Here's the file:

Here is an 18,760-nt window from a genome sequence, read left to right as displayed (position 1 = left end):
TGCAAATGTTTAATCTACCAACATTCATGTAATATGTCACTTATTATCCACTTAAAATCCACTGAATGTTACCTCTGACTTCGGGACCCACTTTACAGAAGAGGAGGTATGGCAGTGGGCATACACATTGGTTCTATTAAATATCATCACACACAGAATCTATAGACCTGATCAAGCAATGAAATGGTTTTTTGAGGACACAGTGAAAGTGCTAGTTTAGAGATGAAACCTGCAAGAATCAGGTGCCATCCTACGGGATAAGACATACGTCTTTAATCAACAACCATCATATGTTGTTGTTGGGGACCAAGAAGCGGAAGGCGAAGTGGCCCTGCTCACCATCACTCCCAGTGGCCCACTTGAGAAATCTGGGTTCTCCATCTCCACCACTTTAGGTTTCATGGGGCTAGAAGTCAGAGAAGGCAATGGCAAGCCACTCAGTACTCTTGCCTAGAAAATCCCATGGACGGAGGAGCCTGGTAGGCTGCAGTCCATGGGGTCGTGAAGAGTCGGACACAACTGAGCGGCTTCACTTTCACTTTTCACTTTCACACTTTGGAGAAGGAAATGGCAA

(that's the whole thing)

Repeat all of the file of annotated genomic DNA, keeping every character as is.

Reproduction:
Here is an 18,760-nt window from a genome sequence, read left to right as displayed (position 1 = left end):
TGCAAATGTTTAATCTACCAACATTCATGTAATATGTCACTTATTATCCACTTAAAATCCACTGAATGTTACCTCTGACTTCGGGACCCACTTTACAGAAGAGGAGGTATGGCAGTGGGCATACACATTGGTTCTATTAAATATCATCACACACAGAATCTATAGACCTGATCAAGCAATGAAATGGTTTTTTGAGGACACAGTGAAAGTGCTAGTTTAGAGATGAAACCTGCAAGAATCAGGTGCCATCCTACGGGATAAGACATACGTCTTTAATCAACAACCATCATATGTTGTTGTTGGGGACCAAGAAGCGGAAGGCGAAGTGGCCCTGCTCACCATCACTCCCAGTGGCCCACTTGAGAAATCTGGGTTCTCCATCTCCACCACTTTAGGTTTCATGGGGCTAGAAGTCAGAGAAGGCAATGGCAAGCCACTCAGTACTCTTGCCTAGAAAATCCCATGGACGGAGGAGCCTGGTAGGCTGCAGTCCATGGGGTCGTGAAGAGTCGGACACAACTGAGCGGCTTCACTTTCACTTTTCACTTTCACACTTTGGAGAAGGAAATGGCAA